Raleigh's Hopscotch Festival, which takes place September 4, 5 and 6, revealed its initial lineup today. The 5th Annual Hopscotch Festival will feature Spoon and St. Vincent as headliners Friday with progressive Atlanta metal outfit Mastodon, NC's hard rock masters Valient Thorr, and Detroit's reignited punk trio Death heading up Saturday's bill.

Other acts include San Francisco folk-rock act Sun Kil Moon (featuring Red House Painters' Mark Kozelek), a solo set from current psych-folk favorites Phosphorescent, stoner kings High on Fire, Sonic Youth's Thurston Moore (who will play his own set and join other acts as the festival's Improviser-in-Residence), British producer Jamie XX, indie jazz pop quartet iiii, Brooklyn psychedelic dance duo Prince Rama, Canadian DJ and producer Lunice, buzzing garage rockers Diarrhea Planet, veteran space rocker Nik Turner's Hawkwind, experimental soul dance outfit Ava Luna, Canadian punks White Lung, Mississippi synth-soul guru Dent May, and the first appearance from former Ween frontman man Aaron Freeman's new band Freeman (pictured). Freeman includes members of the triangle's Lost in the Trees, Megafaun, and the Foreign Exchange.

Read the 115 act lineup here.

Hopscotch's lineup consists of almost half NC-based acts including Charlotte rapper Deniro Farrar, reunited Chapel Hill rockers the White Octave, Asheville garage rock combo Reigning Sound, Raleigh's Lonnie Walker (who'll open for St. Vincent and Spoon Friday), Raleigh roots rock favorites American Aquarium, and Raleigh rock trio Young Cardinals. Another round of acts will be announced at a later date. The schedule will be released in June.

I'm particularly interested in the appearance of Death, the subject of the compelling documentary produced by Charlotte filmmaker Jeff Howllet. The Hackney brothers' punk trio predated punk in the `70s, but its work was never widely heard. It was only years after brother David's death that their music went viral and was actually released. Given renewed interest in their music brothers Dennis and Bobby Hackney reformed the group with a new guitarist and have been playing sporadic gigs for the last couple of years and recently put out a new album.

VIP tickets and 3-day passes, which include entry into all the clubs hosting acts as well as both headlining shows in Raleigh's City Plaza, are currently available here . Individual tickets for the City Plaza shows will be made available soon for $40 per night.

Hopscotch takes place at a series of venues in and around downtown Raleigh. For more information check out http://hopscotchmusicfest.com/.

Tuesday, April 15, 2014

Local summer camp teaches girls to rock

The year I turned 13, my parents got me an electric bass for my birthday. My dad's friend - who played bass in Charlie McCoy's band on "Hee Haw" - taught me  "Paradise City," "Summertime Rolls," and "Glamour Boys," but I was destined to rock alone.

There were no other girls in my junior high who were interested. I'd occasionally pick up some Iron Maiden or Cure from boyfriends, but I was never that comfortable playing with them (I didn't realize that aside from death metal riffs, they too knew very little).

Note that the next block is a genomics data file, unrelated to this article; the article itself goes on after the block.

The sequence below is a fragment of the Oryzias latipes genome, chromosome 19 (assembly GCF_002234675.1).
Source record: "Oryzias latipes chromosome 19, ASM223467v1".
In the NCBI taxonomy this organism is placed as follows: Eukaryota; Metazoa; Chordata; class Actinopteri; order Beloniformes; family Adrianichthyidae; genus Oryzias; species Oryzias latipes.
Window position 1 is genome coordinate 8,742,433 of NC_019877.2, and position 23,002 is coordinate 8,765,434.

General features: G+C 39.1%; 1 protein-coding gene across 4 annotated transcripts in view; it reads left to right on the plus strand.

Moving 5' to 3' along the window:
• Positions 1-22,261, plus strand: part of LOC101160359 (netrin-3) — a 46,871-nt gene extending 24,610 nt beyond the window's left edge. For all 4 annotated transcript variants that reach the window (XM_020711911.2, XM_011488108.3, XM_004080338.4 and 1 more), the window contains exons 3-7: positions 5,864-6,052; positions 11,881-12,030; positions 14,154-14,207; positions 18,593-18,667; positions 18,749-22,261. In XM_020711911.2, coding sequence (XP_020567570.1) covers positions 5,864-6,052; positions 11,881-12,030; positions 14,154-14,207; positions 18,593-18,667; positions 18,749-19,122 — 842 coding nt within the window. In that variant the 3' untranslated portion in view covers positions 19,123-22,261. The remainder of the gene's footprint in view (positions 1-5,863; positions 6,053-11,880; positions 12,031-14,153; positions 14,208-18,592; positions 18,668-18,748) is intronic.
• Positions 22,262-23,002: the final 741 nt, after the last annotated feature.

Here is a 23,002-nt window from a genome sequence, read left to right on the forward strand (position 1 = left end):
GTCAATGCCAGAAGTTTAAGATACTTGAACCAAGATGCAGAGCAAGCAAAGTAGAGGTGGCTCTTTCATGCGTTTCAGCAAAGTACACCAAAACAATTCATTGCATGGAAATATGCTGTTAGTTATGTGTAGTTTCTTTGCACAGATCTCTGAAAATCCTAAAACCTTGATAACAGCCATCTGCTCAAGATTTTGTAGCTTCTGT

I was always jealous of the Donnas and female bands like them who found each other at an early age. What I wouldn't have given for a group of female peers who wanted to rock too. That's what Girls Rock Charlotte is offering in the form of a week-long summer camp.

Girls Rock Charlotte takes place June 23-27 at Blumenthal Performing Arts Center. Girls ages 10 to 16 will receive musical instruction (no experience necessary), form bands, write songs, and end the week with a concert. Between rocking they'll attend workshops on songwriting, DIY crafts (who else is going to make that wicked merch display?), media literacy, yoga, body confidence, women leaders, and zine making.

I think something like this would have made a huge difference for me. Sure, I was surrounded by music from my father's bluegrass musician friends to my boyfriends' death metal bands, but to see someone like yourself who you can relate to providing an example helps you see yourself in that same role. While PJ Harvey and Siouxsie Sioux were fabulous, I couldn't really see myself in them. It wasn't until I met my roommate after college that I even knew another girl who wanted to play music. Maybe with something like Girls Rock, I would've begun playing with other people earlier. Charlotte is actually very lucky to have several talented young women fronting bands now.

But it's not just about a rock n' roll future. Forming bands and writing together is a way to learn teamwork and cooperation while building the confidence in your own creativity to get up on stage and perform. The additional workshops also aid in building self-confidence and creating, instead of simply consuming, art.

The week-long camp, which lasts from 9 a.m. to 4 p.m. Monday through Friday, is $325. Parents can register their kids and learn more about the program online here.